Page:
By Barry Janoff
May 22, 2012: Tickets to the 2012 Summer Olympics can be worth their weight in gold, silver and bronze, and organizers want to make sure that the wrong people don't cash in.
The London Organizing Committee of the Olympic Games and Paralympic Games, which recently initiated what was called the most stringent drug-testing program in Olympic history, has unveiled Olympic and Paralympic Games tickets with anti-counterfeit, anti-scalping safeguards intended to be equally stringent.
Among the safeguards, each ticket will be printed with a hologram, a barcode and the name of the booker as well as "several other security features to reduce counterfeiting," according to the LOCOG. "This will ensure every ticket can be traced to the person who purchased it."
Each ticket features the sport pictogram and a color scheme that reflects each venue to help spectators reach their destination. The tickets were designed by Futurebrand, a division of Olympics marketing partner McCann Worldgroup.
"Genuine tickets will have a number of security features built into them to minimize the risk of counterfeits," Detective Superintendent Nick Downing, Operation Podium, Metropolitan Police Service, said in a statement. "The safest way to ensure that your ticket is genuine is to only buy from an authorized seller, which can be found on the London 2012 Web site."
Downing warned consumers that if they buy tickets from an unofficial site, they risk "paying over the odds for a ticket that may not exist, may not be genuine and you risk not getting to see the Games. Your personal details could even be used in other crimes."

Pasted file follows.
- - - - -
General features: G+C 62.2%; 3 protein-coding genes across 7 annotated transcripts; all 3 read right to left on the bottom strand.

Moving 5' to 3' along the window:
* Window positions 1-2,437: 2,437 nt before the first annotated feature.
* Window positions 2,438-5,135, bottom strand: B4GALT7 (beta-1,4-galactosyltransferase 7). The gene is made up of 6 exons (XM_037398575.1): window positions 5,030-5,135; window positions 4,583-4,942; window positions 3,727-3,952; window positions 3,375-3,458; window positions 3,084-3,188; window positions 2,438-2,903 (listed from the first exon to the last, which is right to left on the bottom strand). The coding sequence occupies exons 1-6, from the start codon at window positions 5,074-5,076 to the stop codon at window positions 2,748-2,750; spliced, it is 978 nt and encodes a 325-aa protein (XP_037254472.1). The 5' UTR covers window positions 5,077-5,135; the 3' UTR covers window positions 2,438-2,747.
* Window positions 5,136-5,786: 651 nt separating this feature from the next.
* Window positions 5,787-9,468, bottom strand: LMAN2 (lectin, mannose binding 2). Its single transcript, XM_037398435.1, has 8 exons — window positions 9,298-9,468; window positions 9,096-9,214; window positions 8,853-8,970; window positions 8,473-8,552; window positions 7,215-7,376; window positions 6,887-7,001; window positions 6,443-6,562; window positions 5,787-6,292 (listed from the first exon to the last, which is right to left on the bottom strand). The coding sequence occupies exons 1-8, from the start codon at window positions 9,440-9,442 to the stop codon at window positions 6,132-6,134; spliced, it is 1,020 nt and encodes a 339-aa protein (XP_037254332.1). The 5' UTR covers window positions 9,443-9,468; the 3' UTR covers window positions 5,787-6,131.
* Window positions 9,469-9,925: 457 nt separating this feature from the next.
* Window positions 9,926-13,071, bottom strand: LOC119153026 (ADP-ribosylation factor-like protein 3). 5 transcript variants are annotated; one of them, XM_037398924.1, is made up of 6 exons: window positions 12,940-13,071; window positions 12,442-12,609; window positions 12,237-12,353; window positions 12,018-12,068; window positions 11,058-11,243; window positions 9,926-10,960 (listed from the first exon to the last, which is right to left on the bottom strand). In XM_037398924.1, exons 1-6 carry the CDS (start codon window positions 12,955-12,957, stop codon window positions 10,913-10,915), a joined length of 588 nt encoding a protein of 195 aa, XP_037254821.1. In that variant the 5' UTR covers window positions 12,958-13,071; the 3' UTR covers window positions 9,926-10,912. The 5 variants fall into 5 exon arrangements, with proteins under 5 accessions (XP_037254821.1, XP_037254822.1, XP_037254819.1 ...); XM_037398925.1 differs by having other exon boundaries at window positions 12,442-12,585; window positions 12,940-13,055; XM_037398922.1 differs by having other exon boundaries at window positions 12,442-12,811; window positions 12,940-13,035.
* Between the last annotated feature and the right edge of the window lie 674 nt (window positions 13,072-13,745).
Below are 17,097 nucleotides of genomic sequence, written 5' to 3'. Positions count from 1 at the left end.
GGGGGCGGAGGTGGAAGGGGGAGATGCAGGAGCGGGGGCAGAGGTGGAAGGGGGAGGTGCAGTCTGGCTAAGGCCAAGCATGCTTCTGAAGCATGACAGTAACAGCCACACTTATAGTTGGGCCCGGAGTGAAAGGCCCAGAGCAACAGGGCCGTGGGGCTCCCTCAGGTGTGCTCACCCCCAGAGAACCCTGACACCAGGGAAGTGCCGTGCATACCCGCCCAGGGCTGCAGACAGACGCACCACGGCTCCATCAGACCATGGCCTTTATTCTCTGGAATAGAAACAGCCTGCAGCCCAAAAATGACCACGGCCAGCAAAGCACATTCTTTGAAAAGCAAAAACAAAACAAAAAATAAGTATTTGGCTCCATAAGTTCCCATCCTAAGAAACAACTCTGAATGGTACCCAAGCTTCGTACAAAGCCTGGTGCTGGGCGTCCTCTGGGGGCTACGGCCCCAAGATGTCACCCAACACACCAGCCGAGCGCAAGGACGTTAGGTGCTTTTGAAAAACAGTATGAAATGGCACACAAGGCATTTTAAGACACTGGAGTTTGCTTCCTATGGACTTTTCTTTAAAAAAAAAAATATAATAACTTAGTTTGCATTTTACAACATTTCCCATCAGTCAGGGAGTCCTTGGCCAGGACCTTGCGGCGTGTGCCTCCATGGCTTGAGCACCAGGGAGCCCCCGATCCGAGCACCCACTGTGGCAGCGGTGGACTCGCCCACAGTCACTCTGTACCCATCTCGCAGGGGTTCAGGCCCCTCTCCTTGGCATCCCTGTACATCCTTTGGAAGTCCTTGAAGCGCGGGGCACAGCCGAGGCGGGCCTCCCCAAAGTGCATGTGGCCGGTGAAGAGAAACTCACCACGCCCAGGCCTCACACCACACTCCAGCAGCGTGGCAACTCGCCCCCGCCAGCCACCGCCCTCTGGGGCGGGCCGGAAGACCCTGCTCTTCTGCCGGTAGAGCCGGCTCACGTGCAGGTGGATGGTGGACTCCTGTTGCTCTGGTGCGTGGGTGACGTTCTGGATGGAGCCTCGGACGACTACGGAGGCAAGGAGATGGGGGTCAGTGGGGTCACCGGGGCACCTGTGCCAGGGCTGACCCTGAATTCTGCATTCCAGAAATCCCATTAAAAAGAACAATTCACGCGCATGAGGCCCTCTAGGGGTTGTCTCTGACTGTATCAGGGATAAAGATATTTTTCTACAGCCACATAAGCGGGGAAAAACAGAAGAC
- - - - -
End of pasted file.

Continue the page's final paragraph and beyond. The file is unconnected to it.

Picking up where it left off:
LOCOG stressed the importance of purchasing only from authorized sources. The majority of tickets will be sold at www.Tickets.London2012.com. There is also a full list of authorized ticket resellers available on the Web site.
"Genuine tickets will have a number of security features built into them to minimize the risk of counterfeits."
LOCOG also has a URL checker on the Web site "which will confirm whether any Web site claiming to sell London 2012 tickets is genuine or not."
The security measures also apply to the Paralympic Games, for which tickets are now on sale.
"It is important now that people keep their tickets in a safe place ready for Games time and also to be wary of Web sites and organizations claiming to have Games tickets to sell," LOCOG CEO Paul Deighton said in a statement. "In many cases, they simply do not have them to sell and there is a real danger people will end up being out of pocket and missing out on seeing the Games. If in doubt, check our Web site and be 100% certain you are buying from an authorized source."